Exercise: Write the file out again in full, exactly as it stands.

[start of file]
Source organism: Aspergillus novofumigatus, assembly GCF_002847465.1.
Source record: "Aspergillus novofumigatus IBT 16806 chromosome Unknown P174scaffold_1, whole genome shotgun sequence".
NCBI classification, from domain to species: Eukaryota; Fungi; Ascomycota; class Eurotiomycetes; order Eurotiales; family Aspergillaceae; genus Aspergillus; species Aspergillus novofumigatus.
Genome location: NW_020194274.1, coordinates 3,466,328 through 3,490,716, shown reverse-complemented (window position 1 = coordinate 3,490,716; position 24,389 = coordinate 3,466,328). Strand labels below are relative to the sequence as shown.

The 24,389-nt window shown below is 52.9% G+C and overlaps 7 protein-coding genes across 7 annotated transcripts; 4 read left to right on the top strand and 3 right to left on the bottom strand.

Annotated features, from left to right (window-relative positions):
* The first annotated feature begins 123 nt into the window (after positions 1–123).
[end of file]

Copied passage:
Source organism: Aspergillus novofumigatus, assembly GCF_002847465.1.
Source record: "Aspergillus novofumigatus IBT 16806 chromosome Unknown P174scaffold_1, whole genome shotgun sequence".
NCBI classification, from domain to species: Eukaryota; Fungi; Ascomycota; class Eurotiomycetes; order Eurotiales; family Aspergillaceae; genus Aspergillus; species Aspergillus novofumigatus.
Genome location: NW_020194274.1, coordinates 3,466,328 through 3,490,716, shown reverse-complemented (window position 1 = coordinate 3,490,716; position 24,389 = coordinate 3,466,328). Strand labels below are relative to the sequence as shown.

The 24,389-nt window shown below is 52.9% G+C and overlaps 7 protein-coding genes across 7 annotated transcripts; 4 read left to right on the top strand and 3 right to left on the bottom strand.

Annotated features, from left to right (window-relative positions):
* The first annotated feature begins 123 nt into the window (after positions 1–123).